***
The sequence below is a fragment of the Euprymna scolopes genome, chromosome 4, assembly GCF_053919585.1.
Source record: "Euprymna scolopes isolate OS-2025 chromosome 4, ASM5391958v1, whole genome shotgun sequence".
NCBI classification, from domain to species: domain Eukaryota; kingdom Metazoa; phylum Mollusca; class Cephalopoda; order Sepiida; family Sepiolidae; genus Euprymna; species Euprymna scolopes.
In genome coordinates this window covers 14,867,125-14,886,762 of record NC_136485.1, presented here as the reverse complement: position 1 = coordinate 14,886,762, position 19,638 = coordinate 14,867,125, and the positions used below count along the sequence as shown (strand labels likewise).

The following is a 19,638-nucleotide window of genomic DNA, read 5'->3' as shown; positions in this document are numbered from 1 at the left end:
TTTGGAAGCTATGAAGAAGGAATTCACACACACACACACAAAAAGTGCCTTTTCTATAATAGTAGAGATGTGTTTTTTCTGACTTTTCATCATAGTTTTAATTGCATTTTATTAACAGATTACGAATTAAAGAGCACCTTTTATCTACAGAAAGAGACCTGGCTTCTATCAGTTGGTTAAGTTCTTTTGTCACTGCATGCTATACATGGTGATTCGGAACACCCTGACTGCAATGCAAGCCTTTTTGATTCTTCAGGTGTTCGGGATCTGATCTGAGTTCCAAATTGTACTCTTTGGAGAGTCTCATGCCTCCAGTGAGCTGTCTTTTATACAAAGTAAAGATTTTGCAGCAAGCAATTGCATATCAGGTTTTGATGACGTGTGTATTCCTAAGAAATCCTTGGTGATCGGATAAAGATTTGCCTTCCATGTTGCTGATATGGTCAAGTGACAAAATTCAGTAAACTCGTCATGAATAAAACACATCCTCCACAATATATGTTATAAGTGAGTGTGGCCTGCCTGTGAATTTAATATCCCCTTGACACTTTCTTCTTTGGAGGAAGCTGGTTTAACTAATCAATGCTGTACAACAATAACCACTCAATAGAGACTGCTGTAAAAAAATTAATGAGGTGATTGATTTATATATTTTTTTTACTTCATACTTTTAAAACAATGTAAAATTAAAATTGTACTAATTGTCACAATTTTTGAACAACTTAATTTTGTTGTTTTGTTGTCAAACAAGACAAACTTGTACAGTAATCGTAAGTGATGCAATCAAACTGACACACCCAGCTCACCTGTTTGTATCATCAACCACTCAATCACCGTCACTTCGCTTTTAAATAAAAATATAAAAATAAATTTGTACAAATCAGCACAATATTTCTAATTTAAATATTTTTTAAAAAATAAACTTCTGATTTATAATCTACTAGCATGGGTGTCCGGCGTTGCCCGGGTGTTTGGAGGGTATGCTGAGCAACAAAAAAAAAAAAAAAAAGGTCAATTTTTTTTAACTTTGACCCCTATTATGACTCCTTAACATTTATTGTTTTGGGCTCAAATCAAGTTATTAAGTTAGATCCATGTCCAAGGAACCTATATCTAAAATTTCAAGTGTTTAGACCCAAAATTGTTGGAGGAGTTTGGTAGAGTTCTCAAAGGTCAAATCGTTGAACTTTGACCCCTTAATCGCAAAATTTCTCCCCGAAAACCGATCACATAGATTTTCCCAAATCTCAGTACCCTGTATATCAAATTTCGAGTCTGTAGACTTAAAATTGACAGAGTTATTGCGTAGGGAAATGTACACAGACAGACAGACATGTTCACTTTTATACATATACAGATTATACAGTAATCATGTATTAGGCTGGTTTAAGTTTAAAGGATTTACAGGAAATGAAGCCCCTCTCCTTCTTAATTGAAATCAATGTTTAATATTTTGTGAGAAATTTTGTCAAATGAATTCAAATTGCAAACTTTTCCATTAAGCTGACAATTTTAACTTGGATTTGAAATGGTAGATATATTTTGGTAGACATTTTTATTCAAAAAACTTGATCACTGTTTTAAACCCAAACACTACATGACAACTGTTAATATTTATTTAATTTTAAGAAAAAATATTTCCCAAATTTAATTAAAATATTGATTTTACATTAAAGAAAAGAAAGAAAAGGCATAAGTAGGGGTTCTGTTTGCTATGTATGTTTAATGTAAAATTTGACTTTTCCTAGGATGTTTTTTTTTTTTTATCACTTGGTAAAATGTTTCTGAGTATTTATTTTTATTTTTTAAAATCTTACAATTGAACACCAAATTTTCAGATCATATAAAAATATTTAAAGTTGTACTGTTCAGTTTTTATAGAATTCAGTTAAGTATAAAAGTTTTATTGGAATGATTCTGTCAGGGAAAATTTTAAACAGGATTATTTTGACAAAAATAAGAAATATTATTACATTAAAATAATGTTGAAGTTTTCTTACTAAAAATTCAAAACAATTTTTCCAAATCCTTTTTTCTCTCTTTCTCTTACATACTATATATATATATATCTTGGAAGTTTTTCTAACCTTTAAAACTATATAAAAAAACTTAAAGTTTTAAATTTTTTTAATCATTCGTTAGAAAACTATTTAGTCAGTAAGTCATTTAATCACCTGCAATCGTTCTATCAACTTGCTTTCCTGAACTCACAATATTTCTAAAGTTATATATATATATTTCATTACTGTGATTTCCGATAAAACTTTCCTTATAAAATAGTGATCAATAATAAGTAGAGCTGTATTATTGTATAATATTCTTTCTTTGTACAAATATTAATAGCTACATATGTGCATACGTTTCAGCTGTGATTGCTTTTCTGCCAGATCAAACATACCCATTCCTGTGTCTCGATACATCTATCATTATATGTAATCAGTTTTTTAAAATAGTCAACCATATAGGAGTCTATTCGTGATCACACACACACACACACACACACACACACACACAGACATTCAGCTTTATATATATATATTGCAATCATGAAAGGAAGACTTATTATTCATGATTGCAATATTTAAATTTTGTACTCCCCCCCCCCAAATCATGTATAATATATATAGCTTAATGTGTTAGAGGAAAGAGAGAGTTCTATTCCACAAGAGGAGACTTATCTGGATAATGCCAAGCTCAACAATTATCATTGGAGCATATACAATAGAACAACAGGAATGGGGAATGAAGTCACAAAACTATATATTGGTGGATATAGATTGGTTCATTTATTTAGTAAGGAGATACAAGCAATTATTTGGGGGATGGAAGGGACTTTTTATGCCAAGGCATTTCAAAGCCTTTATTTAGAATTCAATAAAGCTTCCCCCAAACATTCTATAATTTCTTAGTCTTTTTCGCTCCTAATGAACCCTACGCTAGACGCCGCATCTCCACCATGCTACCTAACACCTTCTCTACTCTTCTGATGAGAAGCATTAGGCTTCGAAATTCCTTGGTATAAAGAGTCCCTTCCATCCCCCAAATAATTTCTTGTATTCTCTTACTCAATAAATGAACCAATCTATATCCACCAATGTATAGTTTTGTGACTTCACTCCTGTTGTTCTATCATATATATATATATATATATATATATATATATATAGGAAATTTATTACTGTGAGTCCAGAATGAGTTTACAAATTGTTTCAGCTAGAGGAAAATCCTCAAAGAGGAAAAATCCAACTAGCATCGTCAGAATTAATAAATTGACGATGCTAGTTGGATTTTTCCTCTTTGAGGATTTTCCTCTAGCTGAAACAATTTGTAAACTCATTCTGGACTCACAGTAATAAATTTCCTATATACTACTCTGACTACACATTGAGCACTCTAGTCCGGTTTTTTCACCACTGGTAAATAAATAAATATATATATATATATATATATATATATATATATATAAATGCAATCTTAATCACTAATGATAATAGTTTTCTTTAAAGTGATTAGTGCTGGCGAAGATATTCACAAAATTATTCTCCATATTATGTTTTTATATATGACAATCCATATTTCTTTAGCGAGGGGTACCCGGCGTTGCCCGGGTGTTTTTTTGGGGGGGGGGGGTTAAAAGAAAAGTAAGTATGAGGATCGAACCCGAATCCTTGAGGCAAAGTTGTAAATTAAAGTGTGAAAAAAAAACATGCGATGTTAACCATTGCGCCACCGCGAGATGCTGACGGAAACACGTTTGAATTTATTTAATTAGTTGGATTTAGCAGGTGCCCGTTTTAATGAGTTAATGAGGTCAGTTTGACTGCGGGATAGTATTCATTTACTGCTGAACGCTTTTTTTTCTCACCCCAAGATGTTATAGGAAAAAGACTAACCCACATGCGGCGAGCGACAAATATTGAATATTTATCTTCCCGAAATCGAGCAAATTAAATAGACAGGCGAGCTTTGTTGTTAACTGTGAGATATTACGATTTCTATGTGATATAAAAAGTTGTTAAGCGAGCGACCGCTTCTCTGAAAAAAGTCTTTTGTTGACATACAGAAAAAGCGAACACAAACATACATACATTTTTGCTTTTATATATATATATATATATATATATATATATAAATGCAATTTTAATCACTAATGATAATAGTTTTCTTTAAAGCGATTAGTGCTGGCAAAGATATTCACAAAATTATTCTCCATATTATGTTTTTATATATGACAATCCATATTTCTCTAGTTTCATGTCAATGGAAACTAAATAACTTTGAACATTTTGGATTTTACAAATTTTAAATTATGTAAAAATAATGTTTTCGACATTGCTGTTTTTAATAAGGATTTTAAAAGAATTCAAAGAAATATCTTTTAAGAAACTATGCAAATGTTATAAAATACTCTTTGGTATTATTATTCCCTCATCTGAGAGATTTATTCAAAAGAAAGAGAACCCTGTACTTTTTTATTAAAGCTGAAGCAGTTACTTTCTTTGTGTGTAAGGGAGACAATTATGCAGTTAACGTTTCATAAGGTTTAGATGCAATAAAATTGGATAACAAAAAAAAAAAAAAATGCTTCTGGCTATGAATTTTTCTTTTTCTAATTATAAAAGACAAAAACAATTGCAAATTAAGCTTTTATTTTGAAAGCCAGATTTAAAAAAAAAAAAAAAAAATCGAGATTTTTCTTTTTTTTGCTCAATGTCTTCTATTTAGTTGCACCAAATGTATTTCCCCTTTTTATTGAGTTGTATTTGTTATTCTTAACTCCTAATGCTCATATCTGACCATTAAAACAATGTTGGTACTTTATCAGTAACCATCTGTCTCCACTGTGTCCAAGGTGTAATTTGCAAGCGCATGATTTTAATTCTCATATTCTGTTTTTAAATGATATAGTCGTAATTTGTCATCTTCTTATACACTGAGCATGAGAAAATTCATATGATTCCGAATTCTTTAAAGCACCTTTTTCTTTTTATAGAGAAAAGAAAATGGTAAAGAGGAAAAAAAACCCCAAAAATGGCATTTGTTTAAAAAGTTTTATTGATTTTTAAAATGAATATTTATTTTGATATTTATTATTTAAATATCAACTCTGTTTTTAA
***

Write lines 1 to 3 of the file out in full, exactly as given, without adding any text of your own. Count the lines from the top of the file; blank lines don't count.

The sequence below is a fragment of the Euprymna scolopes genome, chromosome 4, assembly GCF_053919585.1.
Source record: "Euprymna scolopes isolate OS-2025 chromosome 4, ASM5391958v1, whole genome shotgun sequence".
NCBI classification, from domain to species: domain Eukaryota; kingdom Metazoa; phylum Mollusca; class Cephalopoda; order Sepiida; family Sepiolidae; genus Euprymna; species Euprymna scolopes.